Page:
Rescuers in the search for four South Korean trekkers and three Nepalis said Tuesday there was little hope of finding them alive after they were swept away and buried by an avalanche in the Himalayas.
The group was descending near Annapurna base camp around 3,230 metres (10,600 feet) above sea level when the avalanche struck on Friday after heavy snowfall.
"It has been so many days, so it is hard to be hopeful for survival. With our equipment we found signals on the area when the avalanche landed, confirming that there are bodies buried inside," rescue worker Ang Tashi Sherpa told AFP.
Experts say there is a very low chance of survival for those buried in an avalanche for more than two hours.
Rescuers have marked the position where signals from electronic detection devices have been recorded.
Local official Him Bahadur Gurung said nearly 15 feet (4.5 metres) of fresh snow had accumulated in the area.
On Tuesday morning, an 11-member specialised team from the Nepal Army departed by chopper for the site along with South Korean personnel.
"Our focus is to find them. The teams will try to expedite melting of the snow or dig through," said Dan Bahadur Karki, police chief of Kaski district.
"It is still a risky operation but all possible efforts are being made."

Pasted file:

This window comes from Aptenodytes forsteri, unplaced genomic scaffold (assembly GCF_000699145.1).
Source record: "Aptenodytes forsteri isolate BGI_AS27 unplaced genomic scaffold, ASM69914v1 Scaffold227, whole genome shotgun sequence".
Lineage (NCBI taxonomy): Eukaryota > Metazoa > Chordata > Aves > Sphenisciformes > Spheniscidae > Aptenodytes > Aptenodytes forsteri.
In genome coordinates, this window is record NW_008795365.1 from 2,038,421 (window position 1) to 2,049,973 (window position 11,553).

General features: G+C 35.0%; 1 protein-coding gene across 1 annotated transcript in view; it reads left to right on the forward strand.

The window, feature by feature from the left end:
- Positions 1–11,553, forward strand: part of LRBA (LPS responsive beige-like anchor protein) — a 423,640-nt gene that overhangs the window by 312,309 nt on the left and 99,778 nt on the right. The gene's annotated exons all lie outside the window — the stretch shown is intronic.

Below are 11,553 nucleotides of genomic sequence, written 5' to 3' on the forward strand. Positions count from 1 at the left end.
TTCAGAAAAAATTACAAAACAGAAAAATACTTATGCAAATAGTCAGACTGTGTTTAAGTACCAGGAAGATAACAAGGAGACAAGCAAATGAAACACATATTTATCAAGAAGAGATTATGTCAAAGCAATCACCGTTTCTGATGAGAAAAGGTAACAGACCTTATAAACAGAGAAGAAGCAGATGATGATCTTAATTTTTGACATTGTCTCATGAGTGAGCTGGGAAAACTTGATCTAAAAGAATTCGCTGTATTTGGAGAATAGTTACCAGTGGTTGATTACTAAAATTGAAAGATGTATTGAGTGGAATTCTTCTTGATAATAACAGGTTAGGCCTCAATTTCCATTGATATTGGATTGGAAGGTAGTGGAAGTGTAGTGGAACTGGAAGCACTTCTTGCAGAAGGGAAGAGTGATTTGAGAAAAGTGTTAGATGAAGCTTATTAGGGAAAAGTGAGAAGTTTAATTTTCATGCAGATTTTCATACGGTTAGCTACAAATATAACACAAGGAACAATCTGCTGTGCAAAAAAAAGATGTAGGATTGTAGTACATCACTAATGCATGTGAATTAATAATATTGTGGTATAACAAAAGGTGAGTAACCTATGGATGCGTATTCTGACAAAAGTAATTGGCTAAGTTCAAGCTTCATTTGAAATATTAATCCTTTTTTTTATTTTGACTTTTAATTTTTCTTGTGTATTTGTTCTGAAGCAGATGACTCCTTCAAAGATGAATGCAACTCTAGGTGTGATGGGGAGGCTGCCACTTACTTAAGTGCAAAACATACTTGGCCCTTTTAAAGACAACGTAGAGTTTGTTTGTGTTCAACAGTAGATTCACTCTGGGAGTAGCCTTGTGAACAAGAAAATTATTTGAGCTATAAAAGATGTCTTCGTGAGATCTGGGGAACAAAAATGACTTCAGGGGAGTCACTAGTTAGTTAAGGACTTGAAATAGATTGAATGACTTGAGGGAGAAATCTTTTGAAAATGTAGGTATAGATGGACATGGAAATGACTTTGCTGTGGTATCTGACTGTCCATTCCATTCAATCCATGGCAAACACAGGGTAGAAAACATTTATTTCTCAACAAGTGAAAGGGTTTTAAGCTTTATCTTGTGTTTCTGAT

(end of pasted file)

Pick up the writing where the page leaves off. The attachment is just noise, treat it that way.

Officials estimate that parts of the snow mass could thaw in two weeks if it is sunny but it would take up to a month for most of it to melt.
Six of the missing were part of the same expedition, while one Nepali porter was escorting a different group.
The four foreigners -- two men and two women -- were part of an 11-member team of South Korean nationals. Others have safely descended.
Education officials in Seoul said they were part of a team of volunteer teachers working with children in Nepal.
Relatives of the missing Koreans who arrived in Kathmandu on Saturday have also visited the avalanche area.
Thousands of trekkers visit Nepal every year for its stunning view of the Himalayas and routes lined with picturesque villages.
The Annapurna region is particularly popular among tourists, with 172,720 visiting the area in 2018.
A snowstorm killed about 40 people on the Annapurna circuit in 2014, in one of the biggest trekking tragedies to hit Nepal.